buffer_dir: /metrics-data/nsq-metrics-metrics
        probe_interval: 13s
        retention_size_mib: 6144
     disk_buffer/self:
        backend_endpoint: https://monitoring.googleapis.com:443
        buffer_dir: /metrics-data/nsq-metrics-self
        probe_interval: 13s
        retention_size_mib: 200
      disk_buffer/uptime:
        backend_endpoint: https://monitoring.googleapis.com:443
        buffer_dir: /metrics-data/nsq-metrics-uptime
        probe_interval: 13s
        retention_size_mib: 200
    
  4. Close the editing session.

  5. Change gke-metrics-agent DaemonSet version to 1.1.0-anthos.8:

    kubectl --kubeconfig USER_CLUSTER_KUBECONFIG --namespace kube-system \
       edit daemonset gke-metrics-agent
    
    image: gcr.io/gke-on-prem-release/gke-metrics-agent:1.1.0-anthos.8 # use 1.1.0-anthos.8
    imagePullPolicy: IfNotPresent
    name: gke-metrics-agent
    

Missing metrics on some nodes

You might find that the following metrics are missing on some, but not all, nodes:

  • kubernetes.io/anthos/container_memory_working_set_bytes
  • kubernetes.io/anthos/container_cpu_usage_seconds_total
  • kubernetes.io/anthos/container_network_receive_bytes_total

To fix this issue:

  • [version 1.9.5+]: increase cpu for gke-metrics-agent by following steps 1 - 4
  • [version 1.9.0-1.9.4]: follow steps 1 - 9
  1. Open your stackdriver resource for editing:

    kubectl --kubeconfig USER_CLUSTER_KUBECONFIG --namespace kube-system edit stackdriver stackdriver
    
  2. To increase the CPU request for gke-metrics-agent from 10m to 50m, add the following resourceAttrOverride section to the stackdriver manifest :

    spec:
      resourceAttrOverride:
        gke-metrics-agent/gke-metrics-agent:
          limits:
            cpu: 100m
            memory: 4608Mi
          requests:
            cpu: 50m
            memory: 200Mi
    

    Your edited resource should look similar to the following:

    spec:
      anthosDistribution: on-prem
      clusterLocation: us-west1-a
      clusterName: my-cluster
      enableStackdriverForApplications: true
      gcpServiceAccountSecretName: ...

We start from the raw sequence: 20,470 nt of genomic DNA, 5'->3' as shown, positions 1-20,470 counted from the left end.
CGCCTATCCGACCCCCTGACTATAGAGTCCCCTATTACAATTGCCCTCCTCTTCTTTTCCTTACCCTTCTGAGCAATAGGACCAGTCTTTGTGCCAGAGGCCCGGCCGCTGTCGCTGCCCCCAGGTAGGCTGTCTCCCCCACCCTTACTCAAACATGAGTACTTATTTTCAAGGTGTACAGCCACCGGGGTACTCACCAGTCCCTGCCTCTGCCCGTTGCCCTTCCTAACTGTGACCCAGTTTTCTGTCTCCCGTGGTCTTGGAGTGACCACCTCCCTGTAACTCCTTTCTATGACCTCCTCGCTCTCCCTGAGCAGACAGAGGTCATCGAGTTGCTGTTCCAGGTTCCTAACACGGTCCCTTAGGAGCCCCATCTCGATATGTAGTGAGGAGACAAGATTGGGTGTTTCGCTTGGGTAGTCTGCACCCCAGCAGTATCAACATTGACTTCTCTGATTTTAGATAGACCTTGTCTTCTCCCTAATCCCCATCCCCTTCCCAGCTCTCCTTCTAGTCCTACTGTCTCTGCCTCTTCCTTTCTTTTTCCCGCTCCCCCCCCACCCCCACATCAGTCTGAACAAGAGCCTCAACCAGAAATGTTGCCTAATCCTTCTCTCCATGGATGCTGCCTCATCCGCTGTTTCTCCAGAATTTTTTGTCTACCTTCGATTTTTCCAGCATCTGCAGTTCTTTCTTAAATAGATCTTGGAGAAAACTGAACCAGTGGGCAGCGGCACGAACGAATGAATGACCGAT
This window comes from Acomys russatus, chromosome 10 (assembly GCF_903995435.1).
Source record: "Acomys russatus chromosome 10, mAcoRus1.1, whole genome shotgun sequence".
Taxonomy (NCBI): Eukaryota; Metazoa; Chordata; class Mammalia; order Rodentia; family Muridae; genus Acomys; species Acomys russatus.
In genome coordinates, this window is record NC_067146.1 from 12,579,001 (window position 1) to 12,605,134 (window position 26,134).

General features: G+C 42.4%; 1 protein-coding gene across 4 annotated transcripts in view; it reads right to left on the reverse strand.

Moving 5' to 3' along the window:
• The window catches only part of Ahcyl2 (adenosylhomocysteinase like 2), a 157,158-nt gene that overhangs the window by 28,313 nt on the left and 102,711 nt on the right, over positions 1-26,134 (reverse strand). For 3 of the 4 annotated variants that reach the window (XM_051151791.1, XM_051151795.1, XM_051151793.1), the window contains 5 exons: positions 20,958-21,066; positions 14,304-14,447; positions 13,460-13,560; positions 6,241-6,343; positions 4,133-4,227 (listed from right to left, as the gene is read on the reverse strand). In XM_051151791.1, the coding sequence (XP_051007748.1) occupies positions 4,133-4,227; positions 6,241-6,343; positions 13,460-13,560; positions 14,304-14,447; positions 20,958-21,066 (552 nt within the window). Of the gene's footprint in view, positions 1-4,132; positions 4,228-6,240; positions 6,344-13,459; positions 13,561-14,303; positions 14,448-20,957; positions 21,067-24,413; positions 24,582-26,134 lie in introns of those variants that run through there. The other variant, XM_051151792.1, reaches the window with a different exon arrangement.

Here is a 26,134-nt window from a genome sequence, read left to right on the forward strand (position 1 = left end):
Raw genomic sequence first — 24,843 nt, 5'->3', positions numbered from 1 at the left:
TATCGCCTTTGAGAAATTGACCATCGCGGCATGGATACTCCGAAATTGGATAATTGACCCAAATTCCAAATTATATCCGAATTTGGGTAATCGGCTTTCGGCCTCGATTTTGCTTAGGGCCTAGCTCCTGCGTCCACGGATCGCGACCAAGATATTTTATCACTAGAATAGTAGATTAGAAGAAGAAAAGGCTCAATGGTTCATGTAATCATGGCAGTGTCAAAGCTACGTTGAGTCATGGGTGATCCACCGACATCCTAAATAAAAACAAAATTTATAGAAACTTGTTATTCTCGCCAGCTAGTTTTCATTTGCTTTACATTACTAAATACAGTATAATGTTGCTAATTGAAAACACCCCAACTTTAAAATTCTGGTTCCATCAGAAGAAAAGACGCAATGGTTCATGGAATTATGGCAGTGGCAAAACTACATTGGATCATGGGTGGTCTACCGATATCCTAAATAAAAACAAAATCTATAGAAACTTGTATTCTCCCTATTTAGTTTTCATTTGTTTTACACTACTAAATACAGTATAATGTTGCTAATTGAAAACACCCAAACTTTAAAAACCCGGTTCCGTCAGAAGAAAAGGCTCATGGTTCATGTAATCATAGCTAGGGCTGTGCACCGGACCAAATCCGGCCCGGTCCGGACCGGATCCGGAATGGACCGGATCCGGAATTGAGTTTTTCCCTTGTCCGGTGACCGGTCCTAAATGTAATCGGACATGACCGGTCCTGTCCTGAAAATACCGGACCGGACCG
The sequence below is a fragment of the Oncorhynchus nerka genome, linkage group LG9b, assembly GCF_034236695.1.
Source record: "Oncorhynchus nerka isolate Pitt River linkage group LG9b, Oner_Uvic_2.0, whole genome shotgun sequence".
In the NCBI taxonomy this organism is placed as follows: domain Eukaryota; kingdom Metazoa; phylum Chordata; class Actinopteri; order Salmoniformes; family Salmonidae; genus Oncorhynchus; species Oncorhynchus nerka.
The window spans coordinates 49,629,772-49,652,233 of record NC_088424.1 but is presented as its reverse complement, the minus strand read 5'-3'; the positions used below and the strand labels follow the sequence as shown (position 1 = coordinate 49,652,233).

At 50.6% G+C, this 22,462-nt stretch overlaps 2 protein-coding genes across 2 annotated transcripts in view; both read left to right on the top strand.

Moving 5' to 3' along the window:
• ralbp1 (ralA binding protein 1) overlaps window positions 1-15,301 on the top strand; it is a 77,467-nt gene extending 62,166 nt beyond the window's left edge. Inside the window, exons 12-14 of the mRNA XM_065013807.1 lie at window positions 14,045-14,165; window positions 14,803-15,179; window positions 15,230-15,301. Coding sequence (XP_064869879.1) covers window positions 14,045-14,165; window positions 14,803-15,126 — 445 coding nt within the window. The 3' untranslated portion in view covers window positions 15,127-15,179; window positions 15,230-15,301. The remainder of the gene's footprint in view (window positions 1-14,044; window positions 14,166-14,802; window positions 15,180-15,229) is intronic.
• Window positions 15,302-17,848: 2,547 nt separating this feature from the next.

optimizedMetrics: true
      portable: true
      projectID: my-project-191923
      proxyConfigSecretName: ...
      resourceAttrOverride:
        gke-metrics-agent/gke-metrics-agent:
          limits:
            cpu: 100m
            memory: 4608Mi
          requests:
            cpu: 50m
            memory: 200Mi
    
  3. Save your changes and close the text editor.

  4. To verify your changes have taken effect, run the following command:

    kubectl --kubeconfig USER_CLUSTER_KUBECONFIG --namespace kube-system get daemonset gke-metrics-agent -o yaml | grep "cpu: 50m"
    

    The command finds cpu: 50m if your edits have taken effect.

  5. To prevent your following changes from reverting, scale down stackdriver-operator:

    kubectl --kubeconfig USER_CLUSTER_KUBECONFIG --namespace kube-system scale deploy stackdriver-operator --replicas=0
    
  6. Open gke-metrics-agent-conf for editing:

    kubectl --kubeconfig USER_CLUSTER_KUBECONFIG --namespace kube-system edit configmap gke-metrics-agent-conf
    
  7. Edit the configuration to change all instances of probe_interval: 0.1s to probe_interval: 13s:

     183     processors:
     184       disk_buffer/metrics:
     185         backend_endpoint: https://monitoring.googleapis.com:443
     186         buffer_dir: /metrics-data/nsq-metrics-metrics
     187         probe_interval: 13s
     188         retention_size_mib: 6144
     189       disk_buffer/self:
     190         backend_endpoint: https://monitoring.googleapis.com:443
     191         buffer_dir: /metrics-data/nsq-metrics-self
     192         probe_interval: 13s
     193         retention_size_mib: 200
     194       disk_buffer/uptime:
     195         backend_endpoint: https://monitoring.googleapis.com:443
     196         buffer_dir: /metrics-data/nsq-metrics-uptime
     197         probe_interval: 13s
     198         retention_size_mib: 200
    
  8. Save your changes and close the text editor.

  9. Change gke-metrics-agent DaemonSet version to 1.1.0-anthos.8:

    kubectl --kubeconfig USER_CLUSTER_KUBECONFIG --namespace kube-system \
       edit daemonset gke-metrics-agent
    
    image: gcr.io/gke-on-prem-release/gke-metrics-agent:1.1.0-anthos.8 # use 1.1.0-anthos.8
    imagePullPolicy: IfNotPresent
    name: gke-metrics-agent
    

Cisco ACI doesn't work with Direct Server Return (DSR)

Seesaw runs in DSR mode, and by default it doesn't work in Cisco ACI because of data-plane IP learning. A possible workaround is to disable IP learning by adding the Seesaw IP address as a L4-L7 Virtual IP in the Cisco Application Policy Infrastructure Controller (APIC).

You can configure the L4-L7 Virtual IP option by going to Tenant > Application Profiles > Application EPGs or uSeg EPGs. Failure to disable IP learning will result in IP endpoint flapping between different locations in the Cisco API fabric.

gkectl diagnose checking certificates failure

If your work station does not have access to user cluster worker nodes, it will get the following failures when running gkectl diagnose, it is safe to ignore them.

Checking user cluster certificates...FAILURE
    Reason: 3 user cluster certificates error(s).
    Unhealthy Resources:
    Node kubelet CA and certificate on node xxx: failed to verify kubelet certificate on node xxx: dial tcp xxx.xxx.xxx.xxx:10250: connect: connection timed out
    Node kubelet CA and certificate on node xxx: failed to verify kubelet certificate on node xxx: dial tcp xxx.xxx.xxx.xxx:10250: connect: connection timed out
    Node kubelet CA and certificate on node xxx: failed to verify kubelet certificate on node xxx: dial tcp xxx.xxx.xxx.xxx:10250: connect: connection timed out